The very large snake has been around our house for quite some time -- maybe a few years. This is his/her home. Apparently they are somewhat territorial and that is okay by me. I would rather have a bull snake share our home with us than a rattler. Also, they are quite good at keeping down the vermin population. Anyone that has ever lived in the desert knows - there's quite a huge pack rat, kangaroo mouse and prairie dog population.
We have on quite a few occasions found this bull snake's shed skin over the last couple of years, but he has rarely been seen by humans. I am thinking, if he is going to be around a while, we should probably name him/her. Any suggestions?
Sunday, August 3, 2008
If you are planting an organic garden, try natural approaches to pest control using nontoxic means:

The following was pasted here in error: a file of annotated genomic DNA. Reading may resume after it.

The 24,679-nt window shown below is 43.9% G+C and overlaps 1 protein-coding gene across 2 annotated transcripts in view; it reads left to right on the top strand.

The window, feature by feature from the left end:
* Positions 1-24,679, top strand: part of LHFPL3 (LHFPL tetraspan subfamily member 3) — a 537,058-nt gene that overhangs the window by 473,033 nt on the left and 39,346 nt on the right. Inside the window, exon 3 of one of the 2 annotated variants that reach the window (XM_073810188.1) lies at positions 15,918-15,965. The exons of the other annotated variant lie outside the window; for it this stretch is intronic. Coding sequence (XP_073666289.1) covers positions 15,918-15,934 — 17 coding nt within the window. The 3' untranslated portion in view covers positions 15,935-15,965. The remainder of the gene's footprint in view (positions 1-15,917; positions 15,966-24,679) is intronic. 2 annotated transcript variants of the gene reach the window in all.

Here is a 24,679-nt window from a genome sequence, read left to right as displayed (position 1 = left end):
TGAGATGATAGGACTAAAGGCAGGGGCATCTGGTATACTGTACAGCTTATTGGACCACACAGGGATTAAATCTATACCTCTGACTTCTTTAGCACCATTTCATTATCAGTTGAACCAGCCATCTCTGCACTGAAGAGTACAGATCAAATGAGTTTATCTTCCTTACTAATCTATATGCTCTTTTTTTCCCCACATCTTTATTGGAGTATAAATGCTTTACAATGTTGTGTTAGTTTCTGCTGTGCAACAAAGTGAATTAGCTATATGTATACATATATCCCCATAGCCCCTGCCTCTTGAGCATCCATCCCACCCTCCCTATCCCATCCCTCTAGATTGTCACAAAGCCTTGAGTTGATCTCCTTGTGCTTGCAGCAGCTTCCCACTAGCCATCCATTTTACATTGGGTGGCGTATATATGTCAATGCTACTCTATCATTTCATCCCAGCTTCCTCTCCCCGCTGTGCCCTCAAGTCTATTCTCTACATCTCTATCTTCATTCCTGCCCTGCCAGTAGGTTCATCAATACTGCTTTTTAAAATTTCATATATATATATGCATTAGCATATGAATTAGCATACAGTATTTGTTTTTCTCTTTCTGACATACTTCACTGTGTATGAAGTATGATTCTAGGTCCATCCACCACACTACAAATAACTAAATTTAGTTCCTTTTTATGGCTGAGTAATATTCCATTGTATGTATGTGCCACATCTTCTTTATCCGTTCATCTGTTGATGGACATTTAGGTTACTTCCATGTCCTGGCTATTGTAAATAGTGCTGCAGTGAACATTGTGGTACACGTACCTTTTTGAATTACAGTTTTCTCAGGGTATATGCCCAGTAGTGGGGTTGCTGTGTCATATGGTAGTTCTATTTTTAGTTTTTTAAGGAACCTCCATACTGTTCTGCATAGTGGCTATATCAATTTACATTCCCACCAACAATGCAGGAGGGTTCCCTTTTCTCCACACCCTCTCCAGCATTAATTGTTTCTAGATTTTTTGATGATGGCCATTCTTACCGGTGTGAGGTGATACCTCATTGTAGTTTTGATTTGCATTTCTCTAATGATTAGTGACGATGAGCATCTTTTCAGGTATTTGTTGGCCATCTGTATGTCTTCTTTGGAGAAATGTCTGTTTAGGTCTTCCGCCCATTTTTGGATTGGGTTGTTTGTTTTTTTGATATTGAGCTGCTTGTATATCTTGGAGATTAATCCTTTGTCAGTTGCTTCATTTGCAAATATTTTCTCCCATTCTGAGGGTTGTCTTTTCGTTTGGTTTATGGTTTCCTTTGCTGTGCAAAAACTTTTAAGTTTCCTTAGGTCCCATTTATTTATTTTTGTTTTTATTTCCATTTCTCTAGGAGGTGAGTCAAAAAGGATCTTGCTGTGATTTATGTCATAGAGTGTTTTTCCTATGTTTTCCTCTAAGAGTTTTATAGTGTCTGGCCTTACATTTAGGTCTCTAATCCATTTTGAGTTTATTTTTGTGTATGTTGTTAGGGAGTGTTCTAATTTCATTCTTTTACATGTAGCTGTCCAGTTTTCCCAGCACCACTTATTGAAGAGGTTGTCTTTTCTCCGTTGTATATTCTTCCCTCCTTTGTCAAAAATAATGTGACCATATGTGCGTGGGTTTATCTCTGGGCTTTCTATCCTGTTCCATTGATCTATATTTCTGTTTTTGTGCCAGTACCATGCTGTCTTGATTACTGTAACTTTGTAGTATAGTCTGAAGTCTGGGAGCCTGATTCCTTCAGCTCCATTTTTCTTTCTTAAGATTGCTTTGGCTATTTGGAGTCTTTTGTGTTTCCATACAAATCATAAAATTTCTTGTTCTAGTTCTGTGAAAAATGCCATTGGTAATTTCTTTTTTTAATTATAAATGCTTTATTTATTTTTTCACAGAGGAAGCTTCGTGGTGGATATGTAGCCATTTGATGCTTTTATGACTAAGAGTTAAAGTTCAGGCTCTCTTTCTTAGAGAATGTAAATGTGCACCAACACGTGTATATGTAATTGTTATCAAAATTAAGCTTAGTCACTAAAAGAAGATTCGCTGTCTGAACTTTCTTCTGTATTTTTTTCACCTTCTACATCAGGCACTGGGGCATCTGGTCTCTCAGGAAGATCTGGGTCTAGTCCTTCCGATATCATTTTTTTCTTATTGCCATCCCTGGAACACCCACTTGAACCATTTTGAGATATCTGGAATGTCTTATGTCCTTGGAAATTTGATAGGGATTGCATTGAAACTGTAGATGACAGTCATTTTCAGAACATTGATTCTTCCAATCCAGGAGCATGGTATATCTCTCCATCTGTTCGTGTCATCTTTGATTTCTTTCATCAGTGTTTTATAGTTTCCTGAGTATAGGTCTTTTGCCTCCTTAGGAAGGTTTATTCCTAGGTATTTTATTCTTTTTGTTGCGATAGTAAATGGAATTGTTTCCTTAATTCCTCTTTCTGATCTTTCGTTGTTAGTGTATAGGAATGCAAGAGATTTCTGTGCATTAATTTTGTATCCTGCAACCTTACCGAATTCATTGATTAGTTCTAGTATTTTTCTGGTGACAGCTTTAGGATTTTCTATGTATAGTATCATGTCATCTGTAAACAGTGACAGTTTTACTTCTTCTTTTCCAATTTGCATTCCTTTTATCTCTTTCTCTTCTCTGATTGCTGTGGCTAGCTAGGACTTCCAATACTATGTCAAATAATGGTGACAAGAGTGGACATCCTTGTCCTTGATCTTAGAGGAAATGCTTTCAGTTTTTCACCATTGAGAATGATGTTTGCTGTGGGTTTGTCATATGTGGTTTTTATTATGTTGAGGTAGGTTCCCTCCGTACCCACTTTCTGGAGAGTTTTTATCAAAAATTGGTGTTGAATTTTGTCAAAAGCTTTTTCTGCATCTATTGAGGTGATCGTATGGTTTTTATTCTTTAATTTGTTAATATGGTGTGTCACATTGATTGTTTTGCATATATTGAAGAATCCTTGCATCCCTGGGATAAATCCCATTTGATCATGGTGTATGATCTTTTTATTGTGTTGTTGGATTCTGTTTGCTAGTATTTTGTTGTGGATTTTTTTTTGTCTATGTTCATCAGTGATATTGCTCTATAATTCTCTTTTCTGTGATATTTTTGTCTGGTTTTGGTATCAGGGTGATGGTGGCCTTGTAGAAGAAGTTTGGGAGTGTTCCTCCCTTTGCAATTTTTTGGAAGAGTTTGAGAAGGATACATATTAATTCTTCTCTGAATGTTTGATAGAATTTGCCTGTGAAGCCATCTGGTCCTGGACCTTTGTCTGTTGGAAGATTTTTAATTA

- Pyrethrum. This mixture of insecticidal compounds found in some species of African chrysanthemums controls aphids, whiteflies, stinkbugs and mites. You should be able to find pyrethrum products in your local garden center. (Some will say they contain "pyrethrins.") Check labels carefully to make sure you choose the product intended for the crops you're growing or the pests you're trying to eliminate.
- Neem. From the seeds and leaves of the Neem tree, Azadirachta indica, which is native to India, the compounds neem contains (such as azadirachtin) act as insect repellents. Neem is non-toxic to animals and humans and beneficial to bees. Although neem products are somewhat more expensive than most synthetic pesticides, they are worth it for both personal and environmental health.
- Insects. Consider adding beneficial insects such as ladybugs and praying mantis to your garden (both are commonly sold at garden centers).
Also ask your local garden shop about soap solutions you can spray on plants to kill insects, and about pheromone traps (useful against some insects, including Japanese beetles). You can always pick or brush insects off manually or wash them off with forceful streams of water.